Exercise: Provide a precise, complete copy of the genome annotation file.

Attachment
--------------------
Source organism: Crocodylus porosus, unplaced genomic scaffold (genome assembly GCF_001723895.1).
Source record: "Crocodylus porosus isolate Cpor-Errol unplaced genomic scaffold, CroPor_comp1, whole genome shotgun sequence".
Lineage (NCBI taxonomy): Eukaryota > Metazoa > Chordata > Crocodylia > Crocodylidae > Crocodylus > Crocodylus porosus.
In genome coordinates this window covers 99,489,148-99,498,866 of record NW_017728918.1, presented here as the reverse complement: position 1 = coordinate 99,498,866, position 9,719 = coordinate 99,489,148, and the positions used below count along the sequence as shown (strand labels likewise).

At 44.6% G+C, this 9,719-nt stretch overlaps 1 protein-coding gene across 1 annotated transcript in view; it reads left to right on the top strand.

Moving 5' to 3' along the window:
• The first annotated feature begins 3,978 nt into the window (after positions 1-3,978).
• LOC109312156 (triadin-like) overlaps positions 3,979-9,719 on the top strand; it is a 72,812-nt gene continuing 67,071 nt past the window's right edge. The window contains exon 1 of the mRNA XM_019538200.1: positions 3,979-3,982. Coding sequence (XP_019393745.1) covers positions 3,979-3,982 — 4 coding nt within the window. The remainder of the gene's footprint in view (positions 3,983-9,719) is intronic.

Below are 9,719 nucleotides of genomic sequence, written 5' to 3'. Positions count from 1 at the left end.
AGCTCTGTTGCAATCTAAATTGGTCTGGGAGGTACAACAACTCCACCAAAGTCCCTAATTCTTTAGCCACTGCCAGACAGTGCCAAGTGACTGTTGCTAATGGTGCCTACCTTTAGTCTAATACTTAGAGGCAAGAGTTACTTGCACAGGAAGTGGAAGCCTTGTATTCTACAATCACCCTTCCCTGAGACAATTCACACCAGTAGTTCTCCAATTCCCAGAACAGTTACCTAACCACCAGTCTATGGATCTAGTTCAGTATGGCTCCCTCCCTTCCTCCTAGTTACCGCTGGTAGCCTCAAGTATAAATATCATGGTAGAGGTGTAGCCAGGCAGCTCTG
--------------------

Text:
Source organism: Crocodylus porosus, unplaced genomic scaffold (genome assembly GCF_001723895.1).
Source record: "Crocodylus porosus isolate Cpor-Errol unplaced genomic scaffold, CroPor_comp1, whole genome shotgun sequence".
Lineage (NCBI taxonomy): Eukaryota > Metazoa > Chordata > Crocodylia > Crocodylidae > Crocodylus > Crocodylus porosus.
In genome coordinates this window covers 99,489,148-99,498,866 of record NW_017728918.1, presented here as the reverse complement: position 1 = coordinate 99,498,866, position 9,719 = coordinate 99,489,148, and the positions used below count along the sequence as shown (strand labels likewise).

At 44.6% G+C, this 9,719-nt stretch overlaps 1 protein-coding gene across 1 annotated transcript in view; it reads left to right on the top strand.

Moving 5' to 3' along the window:
• The first annotated feature begins 3,978 nt into the window (after positions 1-3,978).
• LOC109312156 (triadin-like) overlaps positions 3,979-9,719 on the top strand; it is a 72,812-nt gene continuing 67,071 nt past the window's right edge. The window contains exon 1 of the mRNA XM_019538200.1: positions 3,979-3,982. Coding sequence (XP_019393745.1) covers positions 3,979-3,982 — 4 coding nt within the window. The remainder of the gene's footprint in view (positions 3,983-9,719) is intronic.

Below are 9,719 nucleotides of genomic sequence, written 5' to 3'. Positions count from 1 at the left end.
AGCTCTGTTGCAATCTAAATTGGTCTGGGAGGTACAACAACTCCACCAAAGTCCCTAATTCTTTAGCCACTGCCAGACAGTGCCAAGTGACTGTTGCTAATGGTGCCTACCTTTAGTCTAATACTTAGAGGCAAGAGTTACTTGCACAGGAAGTGGAAGCCTTGTATTCTACAATCACCCTTCCCTGAGACAATTCACACCAGTAGTTCTCCAATTCCCAGAACAGTTACCTAACCACCAGTCTATGGATCTAGTTCAGTATGGCTCCCTCCCTTCCTCCTAGTTACCGCTGGTAGCCTCAAGTATAAATATCATGGTAGAGGTGTAGCCAGGCAGCTCTG